Pickled Root Vegetable and Crumbed Goats Cheese Salad

Pickled Beet and Baby Rain­bow Car­rot Salad with Goats Cheese



I just love the look of baby rain­bow car­rots, how­ever I don’t find them very sweet – in fact I think they’re a bit on the bit­ter side. I usu­ally don’t like to use them, for (1). nor­mal car­rots are much nicer and (2). I am not a huge fan of cooked car­rots. But, I had to find a way to use them, after all they are so cute and pretty! I decided to make them into pickles. I love pickles, and I really like pickled car­rots and it just so happened that that If I bought the car­rots I got R10 off if I bought beets as well – so obvi­ously with a deal like that, who could refuse? Sar­casm aside, I did think that beets were a good idea to buy – they’re pretty cool pickled too and they’re rather healthy too.



Crumb­ing and fry­ing goats cheese is simply scrump­tious – I don’t think I should ever eat it any other way. Once fried, they become little cheese cro­quettes that are warm in the inside and crunchy on the out­side – what more can you want? Well, pickles (obviously).


I chose to use the pepper-coated one (since it was in the fridge), it was very deli­cious and I think any fla­vour goats cheese would go down a treat. These goats cheese cro­quettes would also work well in a salad of Parma Ham and roas­ted cherry toma­toes and toasted pine nuts. They would also work great served as a tapas – they are so mar­velous they can handle their own.


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Roast Tomato Goats Cheese Tart

Tomato Tart




This is a great dish if you love toma­toes and Provencal fla­vours. The com­bin­a­tion of the sweet and tart toma­toes with the goats cheese, Dijon mus­tard and thyme is simply heav­enly and cer­tainly con­jures up images of South­ern France. Aside from tast­ing deli­cious, the tart is also rather pretty and reas­on­ably cheap. Also, toma­toes are very good for ones skin, appar­ently they help pro­tect the skin from the sun’s harm­ful rays, which in turn helps skin from aging – so eat up ‘em toma­toes.
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Apple Cinnamon Wreath

Cin­na­mon and Sugar Plaited Wreath



I simply love cin­na­mon and sugar and when I stumbled across this recipe I had to make it. Not only is it so pretty, but it tastes great – but I sup­pose any­thing that has but­ter, sugar and cin­na­mon as a main ingredi­ent is destined to be delicious.



The ori­ginal recipe doesn’t have apple in it, but I thought apple would make it even bet­ter – after all cin­na­mon and apples are per­fect together. I used a Granny Smith apple grated, which gave the ‘wreath’ a nice tart­ness that con­tras­ted well with the sweet and rich fla­vours from the sugar and butter.


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Citrus Poppy Seed Brioche Mini Buns

Cit­rus Poppy Seed Bri­oche Buns




I love bri­oche, espe­cially toasted and enjoyed with a cup of good cof­fee. Mak­ing bri­oche buns, instead of a loaf, is great because you can freeze the buns you don’t eat. I love to eat these buns, toasted under the grill and drizzled with real maple syrup. They are also deli­cious served with homemade cherry jam (hence the cher­ries in the pics) – recipe to fol­low in my next post ;-)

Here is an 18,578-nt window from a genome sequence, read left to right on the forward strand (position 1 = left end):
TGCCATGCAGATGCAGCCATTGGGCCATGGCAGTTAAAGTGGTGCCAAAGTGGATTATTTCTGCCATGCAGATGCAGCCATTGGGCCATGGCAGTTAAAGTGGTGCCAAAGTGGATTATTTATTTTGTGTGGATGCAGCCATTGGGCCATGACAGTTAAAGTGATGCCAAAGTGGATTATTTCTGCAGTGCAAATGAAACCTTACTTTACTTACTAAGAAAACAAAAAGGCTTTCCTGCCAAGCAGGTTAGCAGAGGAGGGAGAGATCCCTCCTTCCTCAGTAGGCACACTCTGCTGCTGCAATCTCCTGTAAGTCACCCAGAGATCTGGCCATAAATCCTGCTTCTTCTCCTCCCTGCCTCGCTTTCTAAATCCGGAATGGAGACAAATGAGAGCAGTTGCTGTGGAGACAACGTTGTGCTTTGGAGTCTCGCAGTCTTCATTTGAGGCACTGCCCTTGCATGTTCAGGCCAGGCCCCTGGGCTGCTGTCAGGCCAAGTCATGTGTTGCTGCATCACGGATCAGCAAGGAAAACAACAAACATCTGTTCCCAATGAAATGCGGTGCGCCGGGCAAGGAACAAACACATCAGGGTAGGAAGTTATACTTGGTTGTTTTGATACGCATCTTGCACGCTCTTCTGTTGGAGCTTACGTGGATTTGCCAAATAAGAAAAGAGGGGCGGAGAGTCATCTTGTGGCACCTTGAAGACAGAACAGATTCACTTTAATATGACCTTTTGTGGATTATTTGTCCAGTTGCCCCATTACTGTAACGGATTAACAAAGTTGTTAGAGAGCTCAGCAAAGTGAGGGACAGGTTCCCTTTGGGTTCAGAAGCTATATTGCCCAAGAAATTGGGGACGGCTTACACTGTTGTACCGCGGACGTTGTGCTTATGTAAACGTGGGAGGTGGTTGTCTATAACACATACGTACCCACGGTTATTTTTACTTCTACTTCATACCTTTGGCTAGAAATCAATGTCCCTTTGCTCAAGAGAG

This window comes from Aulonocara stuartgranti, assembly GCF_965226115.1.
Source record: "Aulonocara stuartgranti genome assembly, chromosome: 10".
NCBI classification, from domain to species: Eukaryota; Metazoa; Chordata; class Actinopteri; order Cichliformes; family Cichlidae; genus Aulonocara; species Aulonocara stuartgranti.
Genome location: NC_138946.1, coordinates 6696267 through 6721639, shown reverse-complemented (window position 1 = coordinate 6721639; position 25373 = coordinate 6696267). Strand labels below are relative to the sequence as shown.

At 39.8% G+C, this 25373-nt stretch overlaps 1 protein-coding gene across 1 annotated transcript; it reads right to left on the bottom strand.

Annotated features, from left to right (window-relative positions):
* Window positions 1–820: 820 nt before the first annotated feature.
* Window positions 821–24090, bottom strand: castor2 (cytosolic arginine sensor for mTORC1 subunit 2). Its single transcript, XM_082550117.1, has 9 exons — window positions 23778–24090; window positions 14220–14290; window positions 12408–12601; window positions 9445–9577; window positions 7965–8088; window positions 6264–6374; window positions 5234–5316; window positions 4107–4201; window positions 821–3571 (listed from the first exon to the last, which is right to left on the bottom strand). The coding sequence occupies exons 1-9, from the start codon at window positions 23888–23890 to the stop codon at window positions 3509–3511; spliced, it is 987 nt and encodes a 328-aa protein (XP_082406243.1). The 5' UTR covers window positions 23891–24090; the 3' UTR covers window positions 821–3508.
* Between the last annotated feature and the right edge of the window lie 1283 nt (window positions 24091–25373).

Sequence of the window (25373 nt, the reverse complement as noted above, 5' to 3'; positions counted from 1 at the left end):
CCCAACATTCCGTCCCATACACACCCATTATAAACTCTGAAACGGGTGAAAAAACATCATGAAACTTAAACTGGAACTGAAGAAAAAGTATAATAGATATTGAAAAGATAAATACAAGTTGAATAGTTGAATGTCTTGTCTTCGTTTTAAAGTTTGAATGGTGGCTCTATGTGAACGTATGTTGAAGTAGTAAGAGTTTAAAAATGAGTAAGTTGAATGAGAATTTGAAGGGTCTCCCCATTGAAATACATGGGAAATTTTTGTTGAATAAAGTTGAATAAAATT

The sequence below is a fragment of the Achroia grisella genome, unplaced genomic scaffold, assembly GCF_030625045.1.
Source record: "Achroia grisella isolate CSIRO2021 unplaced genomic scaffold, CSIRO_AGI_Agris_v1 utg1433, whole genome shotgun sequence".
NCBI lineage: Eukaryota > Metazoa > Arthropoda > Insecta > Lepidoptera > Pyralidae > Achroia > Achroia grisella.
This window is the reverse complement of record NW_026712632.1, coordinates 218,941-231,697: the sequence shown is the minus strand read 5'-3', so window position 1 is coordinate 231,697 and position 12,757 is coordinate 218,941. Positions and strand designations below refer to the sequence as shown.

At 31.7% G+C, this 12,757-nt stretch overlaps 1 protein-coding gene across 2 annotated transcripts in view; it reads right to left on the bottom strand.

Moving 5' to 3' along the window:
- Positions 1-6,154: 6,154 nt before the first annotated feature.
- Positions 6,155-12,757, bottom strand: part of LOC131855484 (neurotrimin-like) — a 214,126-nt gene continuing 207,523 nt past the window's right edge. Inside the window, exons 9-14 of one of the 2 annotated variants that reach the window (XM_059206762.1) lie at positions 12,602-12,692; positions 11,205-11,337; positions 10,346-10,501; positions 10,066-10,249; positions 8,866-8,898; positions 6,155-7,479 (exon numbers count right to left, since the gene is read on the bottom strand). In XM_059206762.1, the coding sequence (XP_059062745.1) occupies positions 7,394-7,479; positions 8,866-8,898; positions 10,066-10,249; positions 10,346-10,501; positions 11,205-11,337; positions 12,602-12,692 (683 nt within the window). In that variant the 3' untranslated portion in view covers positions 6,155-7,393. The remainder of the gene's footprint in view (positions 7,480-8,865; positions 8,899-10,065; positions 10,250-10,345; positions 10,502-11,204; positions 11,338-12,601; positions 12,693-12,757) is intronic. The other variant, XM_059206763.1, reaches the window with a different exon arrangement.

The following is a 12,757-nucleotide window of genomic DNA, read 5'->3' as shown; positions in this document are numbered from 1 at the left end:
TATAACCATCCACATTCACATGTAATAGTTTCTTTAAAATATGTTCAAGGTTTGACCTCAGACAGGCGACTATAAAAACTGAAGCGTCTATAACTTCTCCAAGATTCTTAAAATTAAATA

If you have an elec­tric cake mixer, these buns are really easy to make, how­ever they are a little time-consuming. I have never made bri­oche without using a cake mixer attached with a dough hook, and I can only assume it would be quite dif­fi­cult to achieve the same res­ult by hand. When mak­ing these buns, you must add the but­ter slowly, one cube at a time, and make sure that each cube is incor­por­ated before you add the next. This is a bit of an annoy­ance, but if you want to make bri­oche this is the tech­nique – after all it is a but­ter and egg enriched bread and it’s all that but­ter that makes this bread so deli­cious. And like most breads, it has to prove twice (again a bit of a poke) – so clear 2 hours of your life to make these little buns of heaven.
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Winter Delights and a Touch of Blue

Hearty Beef and Pearl Bar­ley Stew with Spin­ach and Baby onions



What I love about this dish is that it’s both stew and soup com­bined. I think Rachel Ray coined this ‘culin­ary phe­nomenon ‘as a “Stoup”. I love stew and I love soup so the idea of them being com­bined is fant­astic (to say the least). The stew side is the beef chunks and baby onions while the soup side of it is the barely and I sup­pose the spin­ach too. The bar­ley bulks the stew up and, obvi­ously, is the starch ele­ment to the dish – so there is no need to make rice or mash pota­toes or any other side of starch, everything you’ll need is in the Stoup. Although I do sug­gest you have it with some crusty bread, after all it is kinda a soup.



This is a great dish to make for winter, it’s warm, filling, healthy and above all requires only one pot, yip it’s a ‘one pot wonder’.


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